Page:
GMAT’s Analytical Writing Assessment (Quick Reads)

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GMAT's Analytical Writing Assessment (Quick Reads)

Do you need some guidance on the Analytical Writing Assessment (AWA) section of the GMAT? In this article summary from The Economist we focus on how to plan our thoughts and our time in order to achieve a better score on test day.

Helpful for: MBA Applicants

Read Time: 7 minutes

Quick Facts:

  • You will have 30 minutes to complete an essay in which you examine the validity of a given argument and discuss whether it is presented logically.
  • Reviewing various sample AWA templates will give you a better idea of how to organize your essay.

Useful Information:

  • After familiarizing yourself with the structure of AWA, spend some time looking over past essay topics. Try to notice if any patterns emerge, and think about how you would approach different types of arguments.
  • Practice writing using your time management skills. The first five minutes are crucial in determining your argument and outlining your thoughts. The remaining 25 minutes are for writing the essay. The more you practice, the faster you will be able to analyze any given argument. The Economist reiterates the importance of effective planning:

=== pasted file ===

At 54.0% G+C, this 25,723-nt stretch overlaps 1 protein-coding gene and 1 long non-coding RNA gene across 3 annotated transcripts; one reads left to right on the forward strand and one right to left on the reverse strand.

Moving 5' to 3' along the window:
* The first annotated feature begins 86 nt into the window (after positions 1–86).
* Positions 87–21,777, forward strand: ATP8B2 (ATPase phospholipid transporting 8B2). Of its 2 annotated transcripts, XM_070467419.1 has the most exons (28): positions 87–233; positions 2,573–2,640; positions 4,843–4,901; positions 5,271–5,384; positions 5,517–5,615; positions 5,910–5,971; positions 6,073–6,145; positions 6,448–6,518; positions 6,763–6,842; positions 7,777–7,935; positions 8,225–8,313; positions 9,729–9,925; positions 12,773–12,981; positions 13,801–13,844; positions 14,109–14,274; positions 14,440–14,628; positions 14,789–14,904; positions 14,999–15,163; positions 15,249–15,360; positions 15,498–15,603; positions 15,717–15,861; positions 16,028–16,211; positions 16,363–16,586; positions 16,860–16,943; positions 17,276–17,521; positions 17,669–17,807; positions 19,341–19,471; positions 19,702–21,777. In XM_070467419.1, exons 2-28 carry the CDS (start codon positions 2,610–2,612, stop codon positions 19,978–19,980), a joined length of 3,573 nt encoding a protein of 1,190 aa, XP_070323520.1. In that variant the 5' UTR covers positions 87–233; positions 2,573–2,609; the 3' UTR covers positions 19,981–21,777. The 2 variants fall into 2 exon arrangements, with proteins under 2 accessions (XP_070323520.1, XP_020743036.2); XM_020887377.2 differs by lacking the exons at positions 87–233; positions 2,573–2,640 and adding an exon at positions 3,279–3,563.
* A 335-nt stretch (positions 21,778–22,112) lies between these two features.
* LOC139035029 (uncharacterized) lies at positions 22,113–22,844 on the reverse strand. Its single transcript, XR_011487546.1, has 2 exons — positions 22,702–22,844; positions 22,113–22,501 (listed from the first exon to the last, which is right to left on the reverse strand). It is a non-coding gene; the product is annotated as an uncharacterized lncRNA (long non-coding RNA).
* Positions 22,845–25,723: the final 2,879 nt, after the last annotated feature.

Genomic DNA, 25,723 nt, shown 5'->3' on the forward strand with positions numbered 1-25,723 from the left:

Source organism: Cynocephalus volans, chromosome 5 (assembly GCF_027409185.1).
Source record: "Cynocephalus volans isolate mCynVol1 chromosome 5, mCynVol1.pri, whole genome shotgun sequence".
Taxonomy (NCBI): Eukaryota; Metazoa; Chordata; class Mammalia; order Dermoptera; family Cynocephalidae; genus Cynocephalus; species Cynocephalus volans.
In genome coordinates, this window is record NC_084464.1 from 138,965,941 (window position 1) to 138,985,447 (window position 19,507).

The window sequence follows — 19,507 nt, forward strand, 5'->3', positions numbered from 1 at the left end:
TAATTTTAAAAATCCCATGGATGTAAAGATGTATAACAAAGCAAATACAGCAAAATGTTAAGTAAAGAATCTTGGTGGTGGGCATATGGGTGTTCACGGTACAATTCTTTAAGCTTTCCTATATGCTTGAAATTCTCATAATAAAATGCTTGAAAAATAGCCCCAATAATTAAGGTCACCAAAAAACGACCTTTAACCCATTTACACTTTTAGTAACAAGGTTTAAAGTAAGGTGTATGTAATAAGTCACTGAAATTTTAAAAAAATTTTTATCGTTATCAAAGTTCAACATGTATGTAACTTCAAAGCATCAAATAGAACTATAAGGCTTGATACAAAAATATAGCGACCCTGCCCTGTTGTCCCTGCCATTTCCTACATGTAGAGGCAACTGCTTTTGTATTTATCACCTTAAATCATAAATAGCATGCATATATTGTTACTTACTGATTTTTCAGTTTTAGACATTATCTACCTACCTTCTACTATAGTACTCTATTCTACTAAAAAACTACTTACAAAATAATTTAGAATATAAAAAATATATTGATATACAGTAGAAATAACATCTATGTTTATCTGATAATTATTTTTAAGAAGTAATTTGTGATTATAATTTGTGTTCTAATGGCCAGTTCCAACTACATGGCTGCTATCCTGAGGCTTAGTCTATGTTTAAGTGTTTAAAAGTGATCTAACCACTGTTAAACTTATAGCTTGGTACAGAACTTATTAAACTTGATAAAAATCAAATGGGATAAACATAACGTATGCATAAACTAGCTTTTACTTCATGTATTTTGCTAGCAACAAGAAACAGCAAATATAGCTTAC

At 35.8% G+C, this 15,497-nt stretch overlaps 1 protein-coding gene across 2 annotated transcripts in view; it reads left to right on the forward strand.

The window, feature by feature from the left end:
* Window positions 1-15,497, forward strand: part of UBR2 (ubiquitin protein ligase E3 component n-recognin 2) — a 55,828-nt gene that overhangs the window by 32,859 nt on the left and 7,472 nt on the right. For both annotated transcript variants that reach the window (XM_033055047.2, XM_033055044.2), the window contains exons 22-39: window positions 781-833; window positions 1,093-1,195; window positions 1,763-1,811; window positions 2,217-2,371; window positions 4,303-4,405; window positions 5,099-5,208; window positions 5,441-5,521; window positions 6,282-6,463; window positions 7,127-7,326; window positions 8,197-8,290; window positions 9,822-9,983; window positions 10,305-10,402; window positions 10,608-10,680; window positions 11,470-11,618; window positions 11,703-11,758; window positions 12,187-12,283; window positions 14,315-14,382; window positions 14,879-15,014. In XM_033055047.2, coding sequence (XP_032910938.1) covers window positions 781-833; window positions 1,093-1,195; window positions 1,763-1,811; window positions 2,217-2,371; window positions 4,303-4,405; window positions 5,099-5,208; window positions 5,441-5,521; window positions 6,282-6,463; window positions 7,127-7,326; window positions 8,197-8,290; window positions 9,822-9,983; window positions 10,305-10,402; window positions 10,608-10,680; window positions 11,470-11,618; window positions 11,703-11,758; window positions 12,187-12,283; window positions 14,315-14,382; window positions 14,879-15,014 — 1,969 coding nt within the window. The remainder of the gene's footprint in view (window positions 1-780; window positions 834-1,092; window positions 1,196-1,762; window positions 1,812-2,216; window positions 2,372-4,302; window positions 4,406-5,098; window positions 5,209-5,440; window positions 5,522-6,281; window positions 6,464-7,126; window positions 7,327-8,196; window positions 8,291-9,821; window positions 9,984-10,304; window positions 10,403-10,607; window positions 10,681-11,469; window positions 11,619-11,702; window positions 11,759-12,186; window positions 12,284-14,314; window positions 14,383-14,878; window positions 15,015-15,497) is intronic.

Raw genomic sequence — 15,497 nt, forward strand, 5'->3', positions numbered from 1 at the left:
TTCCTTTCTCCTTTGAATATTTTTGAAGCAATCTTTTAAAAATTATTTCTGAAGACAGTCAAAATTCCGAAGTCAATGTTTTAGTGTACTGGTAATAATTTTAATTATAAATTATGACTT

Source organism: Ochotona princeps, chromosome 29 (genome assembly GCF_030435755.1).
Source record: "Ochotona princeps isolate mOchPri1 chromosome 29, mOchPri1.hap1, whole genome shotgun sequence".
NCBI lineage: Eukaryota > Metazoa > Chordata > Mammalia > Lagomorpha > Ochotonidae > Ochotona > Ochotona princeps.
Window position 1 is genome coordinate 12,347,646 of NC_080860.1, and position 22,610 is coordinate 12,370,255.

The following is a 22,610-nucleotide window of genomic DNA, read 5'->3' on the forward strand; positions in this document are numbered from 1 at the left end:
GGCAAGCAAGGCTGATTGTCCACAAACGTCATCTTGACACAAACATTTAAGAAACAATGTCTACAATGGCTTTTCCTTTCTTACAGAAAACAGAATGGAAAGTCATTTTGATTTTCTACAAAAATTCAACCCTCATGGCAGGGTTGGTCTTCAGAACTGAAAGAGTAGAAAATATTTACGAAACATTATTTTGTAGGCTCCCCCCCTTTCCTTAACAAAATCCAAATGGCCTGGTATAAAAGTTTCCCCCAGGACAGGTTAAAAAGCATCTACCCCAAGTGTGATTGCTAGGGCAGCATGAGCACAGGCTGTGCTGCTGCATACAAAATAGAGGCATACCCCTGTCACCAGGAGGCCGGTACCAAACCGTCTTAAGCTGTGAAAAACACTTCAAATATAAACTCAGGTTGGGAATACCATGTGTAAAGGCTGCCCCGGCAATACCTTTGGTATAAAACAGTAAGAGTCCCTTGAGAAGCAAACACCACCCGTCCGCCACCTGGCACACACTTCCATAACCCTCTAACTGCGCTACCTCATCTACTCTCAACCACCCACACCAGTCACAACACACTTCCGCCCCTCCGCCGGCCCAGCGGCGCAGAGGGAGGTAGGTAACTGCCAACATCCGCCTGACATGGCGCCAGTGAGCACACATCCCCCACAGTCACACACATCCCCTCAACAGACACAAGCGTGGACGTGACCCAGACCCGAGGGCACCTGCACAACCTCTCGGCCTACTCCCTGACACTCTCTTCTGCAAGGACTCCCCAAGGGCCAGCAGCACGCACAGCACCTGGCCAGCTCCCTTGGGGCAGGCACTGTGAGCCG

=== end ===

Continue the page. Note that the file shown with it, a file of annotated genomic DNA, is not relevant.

Selected Quote:

Select a few topics from each type of AWA essay and spend five minutes for each outlining your argument or analysis. If it’s an argument essay topic, what evidence would you offer to make your case? State a few examples to support your thesis. When you feel you’ve created a few solid outlines, write a couple essays. Make sure to spend no more than 25 minutes on each essay.

Check Out: Analytical Writing Assessment: How to Prepare (Video)

Do you have a different approach to studying for the AWA section of the GMAT? Share it with everyone in our forum here.

Good luck in your academic journey, and make sure you register on PrepAdviser to stay updated about the latest information on preparing for and applying to international MBA and Master’s programs! Follow us on Twitter, Instagram and Facebook.

Source: The Economist

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